What does "channel unknown" and "known at the transmitter" mean?

In books about signal processing, it has always mentioned it if capacity or transmission (estimation) is discussed. I can't understand the difference.

If I simulate the transmission, the channel is given to me (the channel is known at the Transmitter). I can model it using the standard function in Matlab or as a random function. In estimation algorithms, like ZF, it is also used as a channel ( inverse of channel matrix) for an estimate. What is the difference? How can channel be unknown?

edit 1.

It is unclear what difference is between CSI unknown and known. If I simulate transmission system, I need a channel. If H is given as a matrix or via rayleigh-function, it means CSI is known, isn't'? The Capacity is computed using a channel matrix (in its equation). I cant understand then why there are two difference equation: CSI known and unknown to the transmitter.

  • $\begingroup$ I'm not quite sure what to explain here. Your channel is random. You can either have knowledge of the channel, or you don't. That's it. $\endgroup$ – Marcus Müller Feb 4 '20 at 10:00
  • $\begingroup$ what is ZF? Can you please expand it $\endgroup$ – jomegaA Feb 4 '20 at 10:06
  • $\begingroup$ In general, the answer in @MarcusMüller's comment is what people imply in talking about known/unknown channel. If it is still not clear, you can quote several paragraphs that show your point and we will discuss them. $\endgroup$ – AlexTP Feb 4 '20 at 10:38
  • $\begingroup$ @jomegaA I'd bet it's "Zero Forcing" $\endgroup$ – Marcus Müller Feb 4 '20 at 10:39
  • $\begingroup$ @jomegaA ZF is zero-forcing $\endgroup$ – Jang Lee Feb 8 '20 at 8:58

You need to distinguish between transmitter (TX) and receiver (RX) here. For the receiver it is generally quite easy to gain knowledge of the channel: have the transmitter send a few known symbols, then the receiver can estimate the channel coefficients (e.g., via Least Squares or MMSE). The receiver needs this channel estimate for equalization. For example, the ZF receive strategy you mentioned essentially means you divide out the channel coefficient, i.e., if you receive $y = h \cdot s + w$ where $h$ is the channel, $s$ your unkown information symbol and $w$ the noise, the simplest you can do to estimate $s$ is divide out $h$ (use $y/h$ as an estimate), for which you need to know it.

The question you asked about is knowing the channel at the transmitter. This is much harder since in general, the receiver would need to send its estimated channel coefficient back to the transmitter to know it. This requires extra communication resources. And time, which is a problem since the channel information might be outdated by the time it reaches the transmitter, if your channel is time-varying. Another option is to assume the channel between TX and RX are "symmetric", in communication parlance referred to as reciprocity. Then, the TX can estimate its own received channel for data it got from the RX and assume that the same channel coefficient applies for the reverse link. For this to work, in general we need to assume that TX and RX work on the same frequency (e.g., when they use time division duplexing).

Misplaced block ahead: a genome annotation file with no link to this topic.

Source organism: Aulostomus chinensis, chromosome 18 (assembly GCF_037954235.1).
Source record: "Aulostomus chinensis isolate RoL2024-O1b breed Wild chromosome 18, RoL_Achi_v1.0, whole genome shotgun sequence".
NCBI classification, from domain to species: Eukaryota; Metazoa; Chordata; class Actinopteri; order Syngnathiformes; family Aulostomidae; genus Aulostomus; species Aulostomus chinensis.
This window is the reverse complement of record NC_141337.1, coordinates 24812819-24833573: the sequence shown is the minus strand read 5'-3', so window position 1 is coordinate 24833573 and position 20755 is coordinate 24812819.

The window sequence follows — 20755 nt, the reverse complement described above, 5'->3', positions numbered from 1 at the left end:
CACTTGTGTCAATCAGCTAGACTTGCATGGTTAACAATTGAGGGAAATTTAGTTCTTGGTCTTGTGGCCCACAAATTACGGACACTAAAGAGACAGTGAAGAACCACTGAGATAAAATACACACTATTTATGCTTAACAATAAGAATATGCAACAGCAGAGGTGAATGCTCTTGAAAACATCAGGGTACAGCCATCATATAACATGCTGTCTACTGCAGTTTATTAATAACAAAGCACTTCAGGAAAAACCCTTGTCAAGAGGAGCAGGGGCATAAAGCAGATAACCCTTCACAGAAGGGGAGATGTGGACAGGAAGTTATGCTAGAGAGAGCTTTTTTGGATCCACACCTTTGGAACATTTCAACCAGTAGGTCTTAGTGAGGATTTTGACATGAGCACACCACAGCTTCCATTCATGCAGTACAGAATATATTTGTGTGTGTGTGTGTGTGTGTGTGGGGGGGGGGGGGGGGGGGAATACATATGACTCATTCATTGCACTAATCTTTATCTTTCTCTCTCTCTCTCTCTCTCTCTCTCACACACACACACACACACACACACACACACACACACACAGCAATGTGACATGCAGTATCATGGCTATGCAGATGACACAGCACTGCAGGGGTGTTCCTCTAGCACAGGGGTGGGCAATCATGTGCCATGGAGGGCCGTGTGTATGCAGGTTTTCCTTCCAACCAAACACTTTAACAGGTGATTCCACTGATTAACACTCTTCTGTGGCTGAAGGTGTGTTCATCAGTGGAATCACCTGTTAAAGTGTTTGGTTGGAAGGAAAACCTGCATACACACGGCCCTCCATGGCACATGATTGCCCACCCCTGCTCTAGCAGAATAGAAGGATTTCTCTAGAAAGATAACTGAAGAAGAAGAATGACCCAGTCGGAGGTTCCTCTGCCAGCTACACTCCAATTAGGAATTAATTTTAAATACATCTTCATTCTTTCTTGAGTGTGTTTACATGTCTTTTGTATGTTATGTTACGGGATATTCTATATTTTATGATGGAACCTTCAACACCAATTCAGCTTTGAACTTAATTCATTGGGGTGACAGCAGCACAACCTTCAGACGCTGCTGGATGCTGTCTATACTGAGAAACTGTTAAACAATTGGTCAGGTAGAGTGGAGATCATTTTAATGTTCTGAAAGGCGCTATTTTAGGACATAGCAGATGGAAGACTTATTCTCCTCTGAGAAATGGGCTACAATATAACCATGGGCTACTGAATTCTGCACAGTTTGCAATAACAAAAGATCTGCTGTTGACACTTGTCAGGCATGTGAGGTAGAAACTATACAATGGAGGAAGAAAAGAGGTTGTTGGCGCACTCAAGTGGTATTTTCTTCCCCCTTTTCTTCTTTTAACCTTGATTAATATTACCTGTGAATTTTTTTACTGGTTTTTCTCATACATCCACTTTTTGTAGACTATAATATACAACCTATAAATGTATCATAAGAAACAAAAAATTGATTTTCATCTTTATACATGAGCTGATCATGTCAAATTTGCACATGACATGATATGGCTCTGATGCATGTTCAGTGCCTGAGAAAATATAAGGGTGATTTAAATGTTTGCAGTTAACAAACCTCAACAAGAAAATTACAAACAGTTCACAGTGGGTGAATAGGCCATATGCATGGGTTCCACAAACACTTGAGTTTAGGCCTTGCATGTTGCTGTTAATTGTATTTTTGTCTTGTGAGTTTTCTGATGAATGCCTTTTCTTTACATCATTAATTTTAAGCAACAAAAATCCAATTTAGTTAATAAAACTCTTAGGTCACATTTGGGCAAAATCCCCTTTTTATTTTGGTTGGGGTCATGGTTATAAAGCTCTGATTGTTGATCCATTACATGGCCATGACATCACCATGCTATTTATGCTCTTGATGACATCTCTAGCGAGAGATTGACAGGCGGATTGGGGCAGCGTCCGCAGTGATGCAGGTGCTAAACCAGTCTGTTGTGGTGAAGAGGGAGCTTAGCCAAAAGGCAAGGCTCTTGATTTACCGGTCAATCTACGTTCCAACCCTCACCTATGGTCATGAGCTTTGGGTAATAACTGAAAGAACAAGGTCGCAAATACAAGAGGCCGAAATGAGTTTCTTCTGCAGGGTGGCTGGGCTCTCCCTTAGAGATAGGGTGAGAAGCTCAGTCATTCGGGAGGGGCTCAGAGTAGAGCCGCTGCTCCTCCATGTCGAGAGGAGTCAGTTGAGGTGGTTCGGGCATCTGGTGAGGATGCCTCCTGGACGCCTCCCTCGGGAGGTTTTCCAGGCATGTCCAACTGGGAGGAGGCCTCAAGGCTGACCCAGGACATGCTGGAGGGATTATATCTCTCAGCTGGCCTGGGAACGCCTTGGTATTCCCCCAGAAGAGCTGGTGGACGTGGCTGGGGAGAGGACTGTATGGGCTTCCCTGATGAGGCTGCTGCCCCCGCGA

The real question here is what would it help the TX to know the channel? Does that improve capacity? As I'm sure you read it does help in the MIMO case as this allows the TX to send data in the "proper directions", i.e., excite the strong eigenmodes of the channel and thus get more power across. There are other cases where it helps, e.g., when dealing with multiple users, interference, and other things.

  • $\begingroup$ I have just read an implementation in Matlab: the channel is defined as Matlab function rayleigh, data as a random vector. It was written in a description " the channel state information is given", what does it mean? Does it mean the channel $H$ is given ( defined as rayleigh channel via Matlab function), isn't? if yes, then what it means if "channel state information is not given"? $\endgroup$ – Jang Lee Feb 8 '20 at 8:58
  • $\begingroup$ Yeah I guess given and not given refers to the channel matrix $H$. $\endgroup$ – Florian Feb 9 '20 at 20:46

For simulation "known at the transmitter" could mean how you model the channel. A simple AWGN or some other distribution to simulate multiple interference...

But it is unknown what it could incur on the transmission.


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